Sweden’s borrowing requirement decreases in 2018 as the Riksbank’s foreign currency reserve is reduced

Press release 20 June 2017

Sweden’s central government budget will turn from a deficit – a net borrowing requirement – of SEK 17 billion this year into a surplus of SEK 124 billion for 2018, according to the Debt Office’s new forecast. The large surplus next year is because the Debt Office assumes that the loans raised for the Riksbank (the Swedish central bank) in order to strengthen the foreign currency reserve will begin to be repaid. This will greatly reduce central government borrowing in foreign currencies.

Apart from the effect of the reduced lending to the Riksbank, the changes in the forecast of the budget balance and central government borrowing are small. Central government net lending, which is a better indicator of the underlying central government finances than the budget balance, shows a surplus of 0.3 per cent of GDP this year and 0.2 per cent in 2018.

– We assume that the Government’s proposal to reduce the foreign currency reserve will be realised, leading to a large budget surplus and a decrease in central government debt next year, says Hans Lindblad, Director General of the Swedish National Debt Office. The underlying central government finances show a more even development and the economy is continuing to grow at a stable rate.

The Debt Office expects GDP growth of 2.3 per cent in 2017 and 2.1 per cent in 2018. A clearer international recovery will contribute to good export growth in the near term, at the same time as domestic demand will remain strong. Unemployment is expected to level out at 6.5 per cent.

Net   borrowing requirement and central government debt (SEK billion)

Previous forecast in brackets




Net   borrowing requirement (budget balance with opposite sign)


17 (20)

–124 (–17)

Central   government debt

1 347

1 354 (1 352)

1 217 (1 324)

Central   government debt as a share of GDP




Small forecast changes apart from the loans to the Riksbank

The budget deficit for 2017 is SEK 3 billion lower in the new forecast than in the forecast from February. This is due to lower expenditure for the labour market, social insurance and some other areas. The lower expenditure is partly countered by tax income also being revised downwards.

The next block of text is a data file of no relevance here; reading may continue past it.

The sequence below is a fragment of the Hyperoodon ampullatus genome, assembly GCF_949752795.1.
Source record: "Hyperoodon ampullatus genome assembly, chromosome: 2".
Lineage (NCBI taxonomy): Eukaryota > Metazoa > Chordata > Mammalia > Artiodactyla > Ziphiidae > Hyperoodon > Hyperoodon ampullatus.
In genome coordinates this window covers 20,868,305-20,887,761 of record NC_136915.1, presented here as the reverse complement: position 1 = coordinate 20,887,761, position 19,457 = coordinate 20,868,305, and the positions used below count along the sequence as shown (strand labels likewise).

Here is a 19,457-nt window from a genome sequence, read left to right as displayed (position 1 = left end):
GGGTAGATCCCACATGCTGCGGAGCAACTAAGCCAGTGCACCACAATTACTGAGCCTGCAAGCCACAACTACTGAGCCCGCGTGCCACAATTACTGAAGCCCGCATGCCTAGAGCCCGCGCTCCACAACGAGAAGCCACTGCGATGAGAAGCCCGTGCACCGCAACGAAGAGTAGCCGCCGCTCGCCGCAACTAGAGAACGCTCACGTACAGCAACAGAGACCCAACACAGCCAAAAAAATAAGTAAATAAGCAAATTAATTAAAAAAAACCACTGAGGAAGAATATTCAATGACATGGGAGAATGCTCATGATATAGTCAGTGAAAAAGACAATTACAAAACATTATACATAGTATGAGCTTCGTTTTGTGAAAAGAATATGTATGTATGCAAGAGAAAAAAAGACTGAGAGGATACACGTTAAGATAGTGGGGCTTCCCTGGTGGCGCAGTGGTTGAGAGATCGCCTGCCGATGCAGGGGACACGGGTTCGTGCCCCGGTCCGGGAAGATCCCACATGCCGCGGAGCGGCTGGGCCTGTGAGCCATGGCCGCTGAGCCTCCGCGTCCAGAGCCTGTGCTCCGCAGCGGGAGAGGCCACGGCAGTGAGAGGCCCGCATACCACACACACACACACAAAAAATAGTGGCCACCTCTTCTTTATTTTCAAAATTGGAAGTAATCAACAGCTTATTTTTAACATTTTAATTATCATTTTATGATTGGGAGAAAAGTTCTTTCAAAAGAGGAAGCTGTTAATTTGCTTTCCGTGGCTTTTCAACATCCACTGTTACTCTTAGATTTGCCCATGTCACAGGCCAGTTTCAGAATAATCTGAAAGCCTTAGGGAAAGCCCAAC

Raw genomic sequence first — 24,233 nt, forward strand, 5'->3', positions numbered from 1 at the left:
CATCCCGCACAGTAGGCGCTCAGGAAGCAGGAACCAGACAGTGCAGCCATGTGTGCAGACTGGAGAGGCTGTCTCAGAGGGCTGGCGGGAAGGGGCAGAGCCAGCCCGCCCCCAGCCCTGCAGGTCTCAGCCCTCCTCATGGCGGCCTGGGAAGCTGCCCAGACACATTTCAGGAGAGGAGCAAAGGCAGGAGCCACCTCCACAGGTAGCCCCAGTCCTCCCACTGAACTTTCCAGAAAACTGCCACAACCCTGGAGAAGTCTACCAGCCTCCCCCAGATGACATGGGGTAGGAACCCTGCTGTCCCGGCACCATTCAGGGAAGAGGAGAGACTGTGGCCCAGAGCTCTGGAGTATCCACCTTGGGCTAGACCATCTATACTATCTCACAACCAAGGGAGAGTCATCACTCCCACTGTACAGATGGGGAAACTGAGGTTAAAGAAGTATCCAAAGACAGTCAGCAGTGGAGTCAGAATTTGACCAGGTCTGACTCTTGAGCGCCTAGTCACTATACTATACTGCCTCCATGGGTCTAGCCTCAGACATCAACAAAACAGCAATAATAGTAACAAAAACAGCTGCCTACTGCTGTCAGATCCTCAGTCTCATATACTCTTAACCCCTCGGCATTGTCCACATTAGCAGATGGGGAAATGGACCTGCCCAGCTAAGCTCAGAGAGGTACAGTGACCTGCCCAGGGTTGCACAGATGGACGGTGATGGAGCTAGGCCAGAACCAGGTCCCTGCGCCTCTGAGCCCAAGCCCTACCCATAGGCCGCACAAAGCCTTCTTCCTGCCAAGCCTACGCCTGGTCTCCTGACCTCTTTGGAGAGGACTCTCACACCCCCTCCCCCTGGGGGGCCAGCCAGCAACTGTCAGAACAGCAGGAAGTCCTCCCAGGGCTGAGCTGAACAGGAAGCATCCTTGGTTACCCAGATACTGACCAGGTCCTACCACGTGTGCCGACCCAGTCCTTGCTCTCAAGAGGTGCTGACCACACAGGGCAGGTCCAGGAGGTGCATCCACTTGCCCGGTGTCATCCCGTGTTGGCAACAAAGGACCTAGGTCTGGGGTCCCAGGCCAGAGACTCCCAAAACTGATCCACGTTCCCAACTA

In principle the forecast for 2018 is unchanged apart from the reduction in lending to the Riksbank. The Debt Office has raised loans in foreign currencies corresponding to a total of SEK 249 billion on behalf of the Riksbank. In March the Government proposed phasing out this on-lending. In its forecast the Debt Office assumes that lending to the Riksbank will end as the loans mature. In 2018 this involves maturing loans of SEK 106 billion.

When the loans to the Riksbank mature, the central government debt decreases. At the end of 2018, the debt is expected to be SEK 1 217 billion, compared with SEK 1 354 billion a year earlier. This means that, as a proportion of GDP, the central government debt decreases from 30 per cent to 26 per cent.

Reduced borrowing in foreign currencies and in T-bills

In 2017 the Debt Office will continue, as in the past, to refinance the loans to the Riksbank that mature. When this borrowing ends in 2018, the Debt Office instead plans to issue foreign currency bonds corresponding to SEK 17 billion on its own behalf. This is being done in order to retain a presence in the international capital market.

To create scope to resume foreign currency borrowing on its own behalf the Debt Office is reducing borrowing in T-bills. The supply per auction will decrease from an average of SEK 10 billion to 7.5 billion from the end of February 2018.

Borrowing in government bonds and inflation-linked bonds is unchanged compared with the previous forecast.

Borrowing   (SEK billion)

Previous forecast in   brackets




Government   bonds


52 (52)

50 (50)

Inflation-linked   bonds


13 (13)

13 (13)



110 (110)

60 (80)

Foreign   currency bonds


68 (68)

17 (105)

–        Of which on-lending to the   Riksbank


68 (68)

0 (105)

In a box in the report Central government borrowing – forecast and analysis 2017:2 the Debt Office describes how new arrivals are handled in the Labour Force Survey (LFS). The conclusion is that the increase in recent years in the number of asylum seekers leads to the LFS overestimating employment.

Central government borrowing – forecast and analysis 2017:2, pdf


Robert Sennerdal, press secretary, +46 (0)8 613 46 94